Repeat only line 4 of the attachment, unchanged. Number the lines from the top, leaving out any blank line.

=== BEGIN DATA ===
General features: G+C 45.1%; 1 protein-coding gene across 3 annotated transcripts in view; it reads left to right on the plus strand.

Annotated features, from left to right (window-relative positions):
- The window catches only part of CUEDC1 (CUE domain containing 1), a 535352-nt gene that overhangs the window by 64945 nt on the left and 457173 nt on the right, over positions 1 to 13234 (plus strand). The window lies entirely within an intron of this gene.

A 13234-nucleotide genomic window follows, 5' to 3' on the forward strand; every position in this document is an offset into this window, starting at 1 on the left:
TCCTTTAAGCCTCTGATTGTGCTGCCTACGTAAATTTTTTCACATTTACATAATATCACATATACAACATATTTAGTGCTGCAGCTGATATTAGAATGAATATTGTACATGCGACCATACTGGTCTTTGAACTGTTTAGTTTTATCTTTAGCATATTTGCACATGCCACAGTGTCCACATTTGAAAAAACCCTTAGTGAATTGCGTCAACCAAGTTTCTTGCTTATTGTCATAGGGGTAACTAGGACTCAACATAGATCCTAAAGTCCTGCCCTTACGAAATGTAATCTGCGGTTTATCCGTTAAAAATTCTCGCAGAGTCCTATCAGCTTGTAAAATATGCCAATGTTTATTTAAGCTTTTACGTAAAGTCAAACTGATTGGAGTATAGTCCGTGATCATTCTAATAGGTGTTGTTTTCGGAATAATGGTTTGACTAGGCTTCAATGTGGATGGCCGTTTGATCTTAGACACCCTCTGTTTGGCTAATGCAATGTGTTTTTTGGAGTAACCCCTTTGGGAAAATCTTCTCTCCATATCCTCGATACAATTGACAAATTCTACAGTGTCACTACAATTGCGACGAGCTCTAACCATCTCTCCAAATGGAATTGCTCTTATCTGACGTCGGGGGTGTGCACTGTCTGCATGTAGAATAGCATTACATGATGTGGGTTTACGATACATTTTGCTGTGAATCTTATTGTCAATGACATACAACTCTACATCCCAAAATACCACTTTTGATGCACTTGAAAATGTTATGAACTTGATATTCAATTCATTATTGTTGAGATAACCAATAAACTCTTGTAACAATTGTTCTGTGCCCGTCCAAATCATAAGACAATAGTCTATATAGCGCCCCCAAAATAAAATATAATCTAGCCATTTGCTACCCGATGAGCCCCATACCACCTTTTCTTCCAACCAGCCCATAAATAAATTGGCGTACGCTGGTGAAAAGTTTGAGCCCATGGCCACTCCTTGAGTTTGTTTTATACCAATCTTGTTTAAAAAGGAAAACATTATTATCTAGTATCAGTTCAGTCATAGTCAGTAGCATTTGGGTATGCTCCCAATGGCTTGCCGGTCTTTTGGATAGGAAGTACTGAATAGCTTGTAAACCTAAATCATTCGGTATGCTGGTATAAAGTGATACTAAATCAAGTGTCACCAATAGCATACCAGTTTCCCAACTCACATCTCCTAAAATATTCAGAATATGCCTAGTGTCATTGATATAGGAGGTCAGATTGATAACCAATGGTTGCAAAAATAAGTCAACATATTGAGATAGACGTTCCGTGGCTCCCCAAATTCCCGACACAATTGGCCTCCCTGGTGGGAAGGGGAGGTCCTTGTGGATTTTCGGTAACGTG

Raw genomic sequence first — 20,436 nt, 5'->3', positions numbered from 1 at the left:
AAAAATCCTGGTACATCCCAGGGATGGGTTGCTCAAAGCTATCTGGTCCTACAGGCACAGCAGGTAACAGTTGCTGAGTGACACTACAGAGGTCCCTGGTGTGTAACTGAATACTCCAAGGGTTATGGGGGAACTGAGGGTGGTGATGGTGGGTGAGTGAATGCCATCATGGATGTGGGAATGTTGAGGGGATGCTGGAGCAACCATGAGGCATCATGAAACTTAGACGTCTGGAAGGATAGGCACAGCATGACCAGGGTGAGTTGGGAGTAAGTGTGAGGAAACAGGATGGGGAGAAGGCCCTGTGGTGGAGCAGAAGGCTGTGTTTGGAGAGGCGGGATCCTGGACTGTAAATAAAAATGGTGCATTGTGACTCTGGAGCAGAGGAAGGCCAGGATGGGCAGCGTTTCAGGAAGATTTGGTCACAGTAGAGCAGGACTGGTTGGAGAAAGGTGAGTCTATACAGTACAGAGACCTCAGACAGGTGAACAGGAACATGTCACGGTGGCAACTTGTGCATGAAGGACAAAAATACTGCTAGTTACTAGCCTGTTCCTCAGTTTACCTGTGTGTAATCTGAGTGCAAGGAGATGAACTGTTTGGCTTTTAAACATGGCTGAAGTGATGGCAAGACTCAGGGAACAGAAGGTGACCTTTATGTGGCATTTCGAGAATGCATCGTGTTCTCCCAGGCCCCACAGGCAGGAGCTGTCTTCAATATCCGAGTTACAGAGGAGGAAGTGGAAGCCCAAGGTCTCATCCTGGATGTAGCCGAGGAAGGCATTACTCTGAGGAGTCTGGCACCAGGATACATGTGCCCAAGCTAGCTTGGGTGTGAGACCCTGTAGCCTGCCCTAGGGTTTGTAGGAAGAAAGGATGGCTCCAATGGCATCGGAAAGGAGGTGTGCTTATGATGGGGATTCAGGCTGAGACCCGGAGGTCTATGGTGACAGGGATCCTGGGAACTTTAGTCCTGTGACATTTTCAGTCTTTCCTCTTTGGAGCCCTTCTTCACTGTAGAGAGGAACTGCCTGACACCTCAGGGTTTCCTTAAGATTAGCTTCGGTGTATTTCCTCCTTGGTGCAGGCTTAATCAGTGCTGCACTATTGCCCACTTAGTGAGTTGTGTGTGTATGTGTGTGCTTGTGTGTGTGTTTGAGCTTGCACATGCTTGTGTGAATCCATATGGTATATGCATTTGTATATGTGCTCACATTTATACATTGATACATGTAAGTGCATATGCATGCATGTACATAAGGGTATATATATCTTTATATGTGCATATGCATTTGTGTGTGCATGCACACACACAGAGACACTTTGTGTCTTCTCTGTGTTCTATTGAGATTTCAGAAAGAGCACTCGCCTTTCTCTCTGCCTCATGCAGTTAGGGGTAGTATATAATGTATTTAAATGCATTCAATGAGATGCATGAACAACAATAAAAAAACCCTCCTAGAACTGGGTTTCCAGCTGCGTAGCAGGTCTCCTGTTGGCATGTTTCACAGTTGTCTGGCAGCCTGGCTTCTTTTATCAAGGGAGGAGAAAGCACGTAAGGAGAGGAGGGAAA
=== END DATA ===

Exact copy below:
A 13234-nucleotide genomic window follows, 5' to 3' on the forward strand; every position in this document is an offset into this window, starting at 1 on the left: